Everyone has an online presence of some sort – whether it’s social media or a professional profile. The question is, what does your online presence say about you?
Ten years ago, Forbes predicted that by 2021, online profiles would replace resumes in terms of how recruiters and human resources managers search. Study after study since then has proven we are moving that way. A 2017 GoDaddy survey found that as many of 75% of bosses now regularly check a candidate’s social media and online presence, and more than half have rejected candidates because of what they’ve found online.
Whether it’s Instagram or your own personal website, here are five factors to ensure your online profiles help you put your best foot forward.
1. Know what people can see and where. It’s always a good idea to check what information about you online is open for public consumption and what is private. This is true if you’re in the market for a new position and even after you’ve secured one, as companies often consider your posts a representation of who they are. Give everything a clean sweep and try to ensure any damaging photos from college or late-night posts are deleted or put under digital lock and key.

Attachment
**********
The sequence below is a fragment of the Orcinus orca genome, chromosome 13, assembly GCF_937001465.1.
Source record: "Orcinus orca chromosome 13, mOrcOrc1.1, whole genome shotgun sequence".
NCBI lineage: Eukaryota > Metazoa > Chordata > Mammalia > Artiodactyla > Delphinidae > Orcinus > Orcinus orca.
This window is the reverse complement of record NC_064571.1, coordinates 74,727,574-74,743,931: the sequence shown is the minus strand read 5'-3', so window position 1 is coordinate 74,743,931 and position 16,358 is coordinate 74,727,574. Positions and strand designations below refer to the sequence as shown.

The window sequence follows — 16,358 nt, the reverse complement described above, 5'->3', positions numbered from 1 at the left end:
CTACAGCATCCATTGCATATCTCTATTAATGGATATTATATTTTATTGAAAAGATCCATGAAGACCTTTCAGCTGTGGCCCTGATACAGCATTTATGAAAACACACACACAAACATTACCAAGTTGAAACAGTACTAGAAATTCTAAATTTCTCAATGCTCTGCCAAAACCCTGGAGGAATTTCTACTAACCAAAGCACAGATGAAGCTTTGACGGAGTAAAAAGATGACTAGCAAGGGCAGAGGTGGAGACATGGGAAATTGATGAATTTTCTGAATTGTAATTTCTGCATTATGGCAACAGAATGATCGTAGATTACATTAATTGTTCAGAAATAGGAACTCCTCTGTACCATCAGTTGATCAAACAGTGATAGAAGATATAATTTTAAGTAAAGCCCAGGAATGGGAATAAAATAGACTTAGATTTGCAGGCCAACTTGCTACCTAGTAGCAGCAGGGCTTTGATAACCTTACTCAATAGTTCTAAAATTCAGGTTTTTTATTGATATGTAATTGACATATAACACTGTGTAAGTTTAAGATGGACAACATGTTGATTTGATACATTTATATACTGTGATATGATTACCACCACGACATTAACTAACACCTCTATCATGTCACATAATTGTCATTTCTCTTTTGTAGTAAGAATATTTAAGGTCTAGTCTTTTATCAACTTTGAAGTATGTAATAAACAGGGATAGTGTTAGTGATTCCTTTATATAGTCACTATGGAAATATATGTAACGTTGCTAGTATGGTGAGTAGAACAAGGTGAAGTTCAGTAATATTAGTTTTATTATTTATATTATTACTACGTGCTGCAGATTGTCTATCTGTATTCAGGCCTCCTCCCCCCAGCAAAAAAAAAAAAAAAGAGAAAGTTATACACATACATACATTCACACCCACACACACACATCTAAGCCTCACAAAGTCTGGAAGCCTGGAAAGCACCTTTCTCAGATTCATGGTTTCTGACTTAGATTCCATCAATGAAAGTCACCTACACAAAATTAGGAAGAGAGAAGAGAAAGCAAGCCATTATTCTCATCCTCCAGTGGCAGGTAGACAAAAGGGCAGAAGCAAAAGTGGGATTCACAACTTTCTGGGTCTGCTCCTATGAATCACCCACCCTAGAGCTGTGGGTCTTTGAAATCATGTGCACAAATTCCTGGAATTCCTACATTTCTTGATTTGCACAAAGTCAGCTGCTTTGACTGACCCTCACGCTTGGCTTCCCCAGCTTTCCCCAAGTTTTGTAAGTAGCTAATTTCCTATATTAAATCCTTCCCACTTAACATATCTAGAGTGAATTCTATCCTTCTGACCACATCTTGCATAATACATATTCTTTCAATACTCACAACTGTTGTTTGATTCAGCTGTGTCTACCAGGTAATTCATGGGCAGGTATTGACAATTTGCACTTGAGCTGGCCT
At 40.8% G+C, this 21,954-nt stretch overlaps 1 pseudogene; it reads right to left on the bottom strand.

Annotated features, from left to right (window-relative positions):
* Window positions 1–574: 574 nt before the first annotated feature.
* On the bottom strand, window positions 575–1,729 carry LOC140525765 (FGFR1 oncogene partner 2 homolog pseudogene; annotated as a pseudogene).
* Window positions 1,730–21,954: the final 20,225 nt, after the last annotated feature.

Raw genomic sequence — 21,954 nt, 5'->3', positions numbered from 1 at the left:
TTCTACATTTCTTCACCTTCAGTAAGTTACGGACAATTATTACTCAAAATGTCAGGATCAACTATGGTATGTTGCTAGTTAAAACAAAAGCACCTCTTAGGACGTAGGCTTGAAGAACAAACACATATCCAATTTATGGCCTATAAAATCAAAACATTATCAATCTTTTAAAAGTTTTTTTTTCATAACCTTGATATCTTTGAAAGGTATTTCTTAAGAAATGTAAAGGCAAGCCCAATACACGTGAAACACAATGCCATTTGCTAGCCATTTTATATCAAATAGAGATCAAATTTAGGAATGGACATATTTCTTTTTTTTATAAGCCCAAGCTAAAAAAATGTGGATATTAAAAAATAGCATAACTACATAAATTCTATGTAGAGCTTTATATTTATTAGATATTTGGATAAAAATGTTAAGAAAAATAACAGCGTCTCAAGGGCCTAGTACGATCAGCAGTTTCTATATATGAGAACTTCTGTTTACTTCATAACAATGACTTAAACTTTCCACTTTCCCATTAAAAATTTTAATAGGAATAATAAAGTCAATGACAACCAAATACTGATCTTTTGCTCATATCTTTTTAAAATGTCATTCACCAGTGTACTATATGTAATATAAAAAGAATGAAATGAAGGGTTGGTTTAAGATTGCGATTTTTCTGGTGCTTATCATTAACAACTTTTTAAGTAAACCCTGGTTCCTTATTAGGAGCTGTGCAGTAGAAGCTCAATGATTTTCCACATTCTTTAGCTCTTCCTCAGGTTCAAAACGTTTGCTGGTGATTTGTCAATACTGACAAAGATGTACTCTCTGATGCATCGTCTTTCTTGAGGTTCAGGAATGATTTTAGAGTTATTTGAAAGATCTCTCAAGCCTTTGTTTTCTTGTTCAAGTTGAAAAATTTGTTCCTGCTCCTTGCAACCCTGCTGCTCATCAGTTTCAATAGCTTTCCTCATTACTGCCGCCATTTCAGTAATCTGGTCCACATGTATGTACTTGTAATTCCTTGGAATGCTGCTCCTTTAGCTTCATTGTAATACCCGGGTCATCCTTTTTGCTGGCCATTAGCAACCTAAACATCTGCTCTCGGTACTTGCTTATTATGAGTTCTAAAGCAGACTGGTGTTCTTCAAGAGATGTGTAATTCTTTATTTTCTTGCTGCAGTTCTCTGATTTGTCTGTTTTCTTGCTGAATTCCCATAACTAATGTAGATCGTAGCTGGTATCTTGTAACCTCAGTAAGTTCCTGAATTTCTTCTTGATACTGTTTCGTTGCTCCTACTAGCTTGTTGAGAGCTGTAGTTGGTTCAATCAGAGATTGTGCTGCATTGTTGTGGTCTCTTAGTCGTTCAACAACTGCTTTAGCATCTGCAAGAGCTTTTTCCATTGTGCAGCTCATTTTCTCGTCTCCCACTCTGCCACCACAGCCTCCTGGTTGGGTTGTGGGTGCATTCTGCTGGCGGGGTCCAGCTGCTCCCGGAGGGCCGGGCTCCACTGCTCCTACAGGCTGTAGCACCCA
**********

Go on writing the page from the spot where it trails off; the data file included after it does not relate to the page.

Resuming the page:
2. Have a place that showcases your work. For some tech jobs, not having an online portfolio can be as damaging as a poor impression on social media. A 2017 survey by CareerBuilder states 35% of employers are less likely to interview candidates they can’t find online. From developers to programmers, it’s essential to have a place that showcases what you do best.
3. Make sure your information is accurate. As far as biographical information or professional experience, the most important factors are honesty and accuracy. If you’ve only taken courses, make sure your profile doesn’t state you’ve earned a degree. If you have gaps in employment, don’t try to hide it by fudging employment dates. You want to represent your best self, but you want to make sure it’s your true self.
4. Stick with relevant work history. Just as with a resume, your online professional profile should only include relevant positions you’ve held. If you’re applying in the field of tech, a role at a fast-food restaurant would not qualify as relevant. It’s also important to show a progression of your skills, if possible.
5. Showcase your personality. Unlike your resume, your online profiles aren’t relegated to one page and they provide you with opportunities to showcase yourself through imagery, graphic elements, or even humor. Allowing some color to shine through can demonstrate a welcome personality and the best facets of your character – both attractive elements to potential employers. Just make sure you don’t go over the top.
The bottom line is one you already know: the Web is the quickest and easiest place to find out information about people. Being able to identify (and remedy) potential bad spots in your online presence could mean the difference to human resources and hiring managers now and down the road.